Small leaks or a damaged supply line can spell disaster if left unattended. And these disasters have a knack for waiting until you’ve left your home for vacation to rear their ugly heads.

Check your sink and bath faucets, inspect appliance supply lines, and look over outdoor fixtures too. If you see any signs of damage or leaks, take steps to fix whatever is wrong before you leave. Many small issues can be fixed quite easily for a minimal cost (if any), but not if they’re left unattended.

3. Clean your drains.

Nobody wants to come home to a foul-smelling home after a relaxing vacation. But it’s easy to forget to clean out the kitchen sink before you leave, especially if food is sitting in the drain.

Check your kitchen sink drains for any leftover food and run the garbage disposal or remove it yourself. This is also a good time to check the drain for any clogs. If you find any, be sure that you fix it before you go on vacation.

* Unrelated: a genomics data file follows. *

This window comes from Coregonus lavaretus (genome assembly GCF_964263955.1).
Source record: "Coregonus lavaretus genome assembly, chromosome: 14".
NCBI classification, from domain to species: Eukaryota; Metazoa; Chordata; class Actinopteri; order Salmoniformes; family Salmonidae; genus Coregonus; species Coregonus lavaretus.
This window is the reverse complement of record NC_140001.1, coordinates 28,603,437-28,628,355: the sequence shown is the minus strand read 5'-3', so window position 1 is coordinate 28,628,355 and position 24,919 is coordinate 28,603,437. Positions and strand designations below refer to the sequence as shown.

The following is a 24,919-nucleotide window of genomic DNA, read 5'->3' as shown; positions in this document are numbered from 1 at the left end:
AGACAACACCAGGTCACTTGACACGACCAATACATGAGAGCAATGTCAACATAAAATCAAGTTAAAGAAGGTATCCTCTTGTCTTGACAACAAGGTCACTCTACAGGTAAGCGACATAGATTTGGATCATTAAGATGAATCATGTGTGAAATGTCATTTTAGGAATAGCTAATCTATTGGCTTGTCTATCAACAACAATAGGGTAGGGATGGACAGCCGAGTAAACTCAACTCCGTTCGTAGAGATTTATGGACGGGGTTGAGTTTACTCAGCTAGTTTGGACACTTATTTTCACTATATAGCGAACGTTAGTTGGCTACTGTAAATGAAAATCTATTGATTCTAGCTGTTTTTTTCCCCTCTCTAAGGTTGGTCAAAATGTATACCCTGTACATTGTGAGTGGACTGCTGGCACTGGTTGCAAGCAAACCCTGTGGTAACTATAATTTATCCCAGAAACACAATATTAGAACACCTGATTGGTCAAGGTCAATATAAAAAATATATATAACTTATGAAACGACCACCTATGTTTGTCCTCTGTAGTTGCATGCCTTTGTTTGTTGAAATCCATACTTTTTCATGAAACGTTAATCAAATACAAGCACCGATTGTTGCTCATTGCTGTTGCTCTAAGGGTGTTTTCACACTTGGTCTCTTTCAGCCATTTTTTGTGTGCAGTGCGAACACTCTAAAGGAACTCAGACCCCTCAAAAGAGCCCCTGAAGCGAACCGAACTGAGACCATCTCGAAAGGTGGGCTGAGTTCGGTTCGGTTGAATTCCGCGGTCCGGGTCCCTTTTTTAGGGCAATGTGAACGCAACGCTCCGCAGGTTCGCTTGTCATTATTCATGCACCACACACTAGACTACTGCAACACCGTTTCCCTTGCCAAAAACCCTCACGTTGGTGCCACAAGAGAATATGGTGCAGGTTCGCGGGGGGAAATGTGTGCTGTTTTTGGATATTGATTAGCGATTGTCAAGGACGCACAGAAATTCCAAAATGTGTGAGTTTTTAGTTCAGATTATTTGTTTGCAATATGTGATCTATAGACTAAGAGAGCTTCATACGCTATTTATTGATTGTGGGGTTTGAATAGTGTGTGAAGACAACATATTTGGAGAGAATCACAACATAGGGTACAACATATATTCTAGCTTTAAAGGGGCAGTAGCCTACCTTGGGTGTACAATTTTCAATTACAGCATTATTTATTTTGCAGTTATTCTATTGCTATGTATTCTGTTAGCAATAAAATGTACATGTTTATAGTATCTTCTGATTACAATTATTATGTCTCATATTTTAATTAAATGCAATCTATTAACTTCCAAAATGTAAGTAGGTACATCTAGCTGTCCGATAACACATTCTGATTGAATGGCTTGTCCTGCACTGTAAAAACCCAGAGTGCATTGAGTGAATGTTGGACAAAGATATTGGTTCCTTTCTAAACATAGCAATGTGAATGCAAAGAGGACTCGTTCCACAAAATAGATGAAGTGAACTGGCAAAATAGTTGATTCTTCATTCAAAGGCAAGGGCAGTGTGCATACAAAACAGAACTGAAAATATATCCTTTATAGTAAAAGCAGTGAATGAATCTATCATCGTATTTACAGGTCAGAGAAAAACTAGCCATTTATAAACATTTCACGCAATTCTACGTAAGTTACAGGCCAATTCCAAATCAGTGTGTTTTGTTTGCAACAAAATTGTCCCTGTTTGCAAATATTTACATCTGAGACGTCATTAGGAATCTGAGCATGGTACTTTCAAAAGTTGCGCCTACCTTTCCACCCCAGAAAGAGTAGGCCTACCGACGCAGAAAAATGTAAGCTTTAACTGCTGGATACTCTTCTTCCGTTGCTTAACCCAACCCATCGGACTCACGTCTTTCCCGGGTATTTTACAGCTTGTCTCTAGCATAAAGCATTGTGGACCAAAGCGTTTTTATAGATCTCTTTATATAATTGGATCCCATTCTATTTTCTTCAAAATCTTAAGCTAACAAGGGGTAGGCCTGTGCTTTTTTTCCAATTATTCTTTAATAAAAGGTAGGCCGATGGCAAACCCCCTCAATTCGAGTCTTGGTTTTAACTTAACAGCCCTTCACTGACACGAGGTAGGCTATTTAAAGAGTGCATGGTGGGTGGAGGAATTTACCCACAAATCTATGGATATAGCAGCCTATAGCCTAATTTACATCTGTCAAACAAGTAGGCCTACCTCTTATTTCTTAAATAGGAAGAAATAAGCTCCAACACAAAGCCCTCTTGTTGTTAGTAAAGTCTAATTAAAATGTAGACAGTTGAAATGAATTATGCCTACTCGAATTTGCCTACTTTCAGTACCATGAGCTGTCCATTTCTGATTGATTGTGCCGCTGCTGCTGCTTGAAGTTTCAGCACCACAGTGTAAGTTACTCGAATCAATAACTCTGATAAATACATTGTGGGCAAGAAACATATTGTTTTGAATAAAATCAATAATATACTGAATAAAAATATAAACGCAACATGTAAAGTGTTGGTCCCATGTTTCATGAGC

4. Check on your sump pump, or have a licensed plumbing pro look it over.

If your home has a sump pump, make sure you have someone qualified to inspect it before you leave on vacation. Sump pumps keep water out of your home, but if it malfunctions while you’re gone, you could come home to a flooded basement.

The damage from a malfunctioning sump pump will be far more than the small amount you’ll need to pay to have it inspected regularly.

5. Inspect and drain your water heater for longer trips.